This style of promotion caught the eye of Hollywood as well. Talladega Night: the Ballad of Ricky Bobby is the story of Rick Bobby (Will Farrell), a moronic NASCAR driver and his love affair with stock car racing.[29] Ricky Bobby is a loveable idiot whose world is turned upside down when the owner of his racing team brings on a new sort of driver. Jean Girard (Sasha Baron Cohan) is a French formula one driver turned stock car racer. He is openly gay and is sponsored by Perrier, which are two things that are troubling to Ricky Bobby’s view of his sport. His world comes crashing down after a crash which results in Ricky Bobby losing his confidence. The movie is a hilarious spoof on the sport.
Talladega Nights can be seen as the way that Hollywood and the media view promoters. In the movie, the owner of Ricky Bobby’s team wants more than the steady stream of wins that Ricky Bobby brings him. He bring is Girard to replace Ricky Bobby as the number one driver of the team. This move was done out of greed and it completely disrupted the nature of the team. In the final race of the year at Talladega, Ricky Bobby is trying to earn back his place in NASCAR by defeating Girard. The owner demands that the driver Cal (John C. Reilly) take out Bobby, who was his best friend. When Cal helps Ricky Bobby instead, the owner has his other driver take out Cal. This creates a massive wreck which leaves only Ricky Bobby and Girard to compete all because of one man’s greed and pride. But to be fair to all owners and promoter, NASCAR is a corporation and corporations are formed to make money. The National Basketball Association runs commercial celebrating their charity work and how “the NBA cares”. While this charity work is a wonderful thing that comes from the NBA, do not forget that the commercial are a promotion method of trying to soften its image.
There are two other points that attempt to validate the profile of the NASCAR fan as a white southerner who loves the sport because of the brawls and excitement. Most of the racing took place in the south. The fans wore their T-shirts loyal to their favorite driver. They love the excitement, the roar of the race, the inherent dangers of racing, and, of course, the drinking and eating that goes on at the race. And, they love the brawls that occur. One of the most famous fights was the fight between Cale Yarborough and Donnie Allison at the Daytona 500 in 1979.They were fighting for the lead against each other until they ran into each other in the last lap. That fight, in addition to the race being the first 500 race to be televised on major TV from start to finish, did more to engage the fans in NASCAR than anything else in the 1980’s.[30]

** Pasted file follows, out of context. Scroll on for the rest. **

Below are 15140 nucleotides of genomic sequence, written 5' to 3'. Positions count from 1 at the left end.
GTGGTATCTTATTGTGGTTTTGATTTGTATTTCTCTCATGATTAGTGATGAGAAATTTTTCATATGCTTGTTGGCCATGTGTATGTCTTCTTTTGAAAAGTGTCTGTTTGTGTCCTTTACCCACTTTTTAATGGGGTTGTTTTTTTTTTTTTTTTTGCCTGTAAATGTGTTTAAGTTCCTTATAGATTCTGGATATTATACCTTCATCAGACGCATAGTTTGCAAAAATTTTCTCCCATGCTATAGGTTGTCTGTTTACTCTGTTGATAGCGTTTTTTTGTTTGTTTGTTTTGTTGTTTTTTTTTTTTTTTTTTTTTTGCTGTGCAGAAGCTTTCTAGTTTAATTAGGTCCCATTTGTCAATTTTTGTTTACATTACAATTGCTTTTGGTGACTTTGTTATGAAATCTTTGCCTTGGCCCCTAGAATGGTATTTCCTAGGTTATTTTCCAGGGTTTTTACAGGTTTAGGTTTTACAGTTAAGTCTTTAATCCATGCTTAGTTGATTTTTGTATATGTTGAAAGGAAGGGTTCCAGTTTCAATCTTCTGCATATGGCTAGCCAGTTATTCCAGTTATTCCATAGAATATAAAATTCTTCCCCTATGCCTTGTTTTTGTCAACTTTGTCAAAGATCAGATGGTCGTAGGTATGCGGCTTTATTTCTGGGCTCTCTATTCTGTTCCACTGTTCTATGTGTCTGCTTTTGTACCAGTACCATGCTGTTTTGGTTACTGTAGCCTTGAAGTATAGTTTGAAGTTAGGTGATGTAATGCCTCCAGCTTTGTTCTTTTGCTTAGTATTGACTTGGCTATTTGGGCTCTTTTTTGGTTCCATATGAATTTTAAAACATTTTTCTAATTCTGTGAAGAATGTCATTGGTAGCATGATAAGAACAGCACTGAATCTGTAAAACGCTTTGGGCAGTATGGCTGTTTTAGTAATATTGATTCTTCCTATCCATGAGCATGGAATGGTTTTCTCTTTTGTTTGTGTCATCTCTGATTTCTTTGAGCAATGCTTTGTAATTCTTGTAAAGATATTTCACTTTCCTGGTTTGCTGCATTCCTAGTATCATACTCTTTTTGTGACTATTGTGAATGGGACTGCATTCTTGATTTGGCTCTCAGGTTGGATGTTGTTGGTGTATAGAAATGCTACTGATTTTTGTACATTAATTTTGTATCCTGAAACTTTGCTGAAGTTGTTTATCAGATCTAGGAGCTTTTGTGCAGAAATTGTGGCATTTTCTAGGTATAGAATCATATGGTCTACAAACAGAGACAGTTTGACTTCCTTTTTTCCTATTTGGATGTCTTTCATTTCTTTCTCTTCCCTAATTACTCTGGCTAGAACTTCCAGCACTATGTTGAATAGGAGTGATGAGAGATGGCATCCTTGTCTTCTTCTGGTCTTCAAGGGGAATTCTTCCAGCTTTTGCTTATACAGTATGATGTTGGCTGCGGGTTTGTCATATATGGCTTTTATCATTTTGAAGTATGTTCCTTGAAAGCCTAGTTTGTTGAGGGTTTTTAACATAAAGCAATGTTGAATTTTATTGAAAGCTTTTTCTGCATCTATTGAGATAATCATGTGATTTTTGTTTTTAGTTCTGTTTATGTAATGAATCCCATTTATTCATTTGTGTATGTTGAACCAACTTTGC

When it comes to how Hollywood portrays NASCAR and its fans, there is a definite over exaggeration that race car driving is a southern sport and those that participate at any level are rowdy, red-neck individuals. They are portrayed as southerners that have to deal with the cocky invaders that have come to prove to the ignorant, red-neck southerners how driving is really done. When push comes to shove, drivers will always let their fists to the talking and promoters are greedy men who will do anything to make more money. If Hollywood’s portrayal of NASCAR is correct, then the only real appeal of the sport would be the crashes that are unavoidable. Some of these qualities do have a hint of truth still left in them, but overall NASCAR is not just a southern sport. It is the second most popular sport around the country and as promoter continues to find new ways to reach different audiences, it could become the most popular in the future. In the race to dominate the entertainment of America, to quote a famous NASCAR driver, “If you’re not first, you’re last”.
Bibliography
Gill, Matthew. 2008. Corporations brought to you by NASCAR: Rhetorical identification through sponsorship. International Journal of Sports Marketing & Sponsorship 9 (3) (04): 180-92.
Hembree, Michael. 2000. NASCAR :The definitive history of america's sport. New York: Harper Entertainment.
HUGENBERG, LAWRENCE W., and BARBARA S. HUGENBERG. 2008. If it ain't rubbin', it ain't racin': NASCAR, american values, and fandom. Journal of Popular Culture 41 (4) (08): 635-57.
Lucsko, David. 2008. The Business of Speed: the hot rod industry in America, 1915-1990. Baltimore: John Hopkins University Press
Menzer, Joe. 2009. The great american gamble :How the 1979 daytona 500 gave birth to a NASCAR nation. NASCAR library collection. Hoboken, N.J.: Wiley.
Nalley, Richard. 2006. Talladega nights. Forbes 178 (12/12): 174-.
Newland, Paul. 2009. Look past the violence: Automotive destruction in american movies. European Journal of American Culture 28 (1) (02): 5-20.
Newman, Joshua I. 2010. Full-throttle jesus: Toward a critical pedagogy of stockcar racing in theocratic america. Review of Education, Pedagogy & Cultural Studies 32 (3) (Jul): 263-94.
Newman, Joshua I., and Michael D. Giardina. 2008. NASCAR and the "southernization" of america: Spectatorship, subjectivity, and the confederation of identity. Cultural Studies/Critical Methodologies 8 (4) (11): 479-506.
Pierce, Daniel S. 2010. Real NASCAR :White lightning, red clay, and Big Bill France. Chapel Hill: University of North Carolina Press.
Puig, Claudia. 'Talladega nights': It's a winner. USA Today.
Rusz, Joe. 2003. NASCAR goes from moonshine to sake. Road & Track 54 (8) (04): 157.
Wasserman, Todd. 2005. Nascar, nextel hitch ride with herbie. Brandweek 46 (23) (06/06): 6-.
[1] Hugenberg p 635
[2] Ibid 636
[3] Pierce p 14
[4] Ibid 15
[5] Ibid 23
[6] Ibid 27
[7] Ibid 16
[8] Ibid 16
[9] Ibid 18
[10] Lucsko p 40
[11] Pierce p 16
[12] Ibid 21
[13] Ibid 55
[14] Ibid 36
[15] Ibid 37
[16] Ibid 34
[17] Ibid 43
[18] Ibid 44
[19] Ibid 60
[20] Ibid 75
[21] Ibid 101
[22] Ibid 109
[23] Ibid 114
[24] Ibid 120
[25] Ibid 133
[26] Ibid 133
[27] Ibid 144
[28] Ibid 37
[29] Puig p 1
[30] Menzer p 5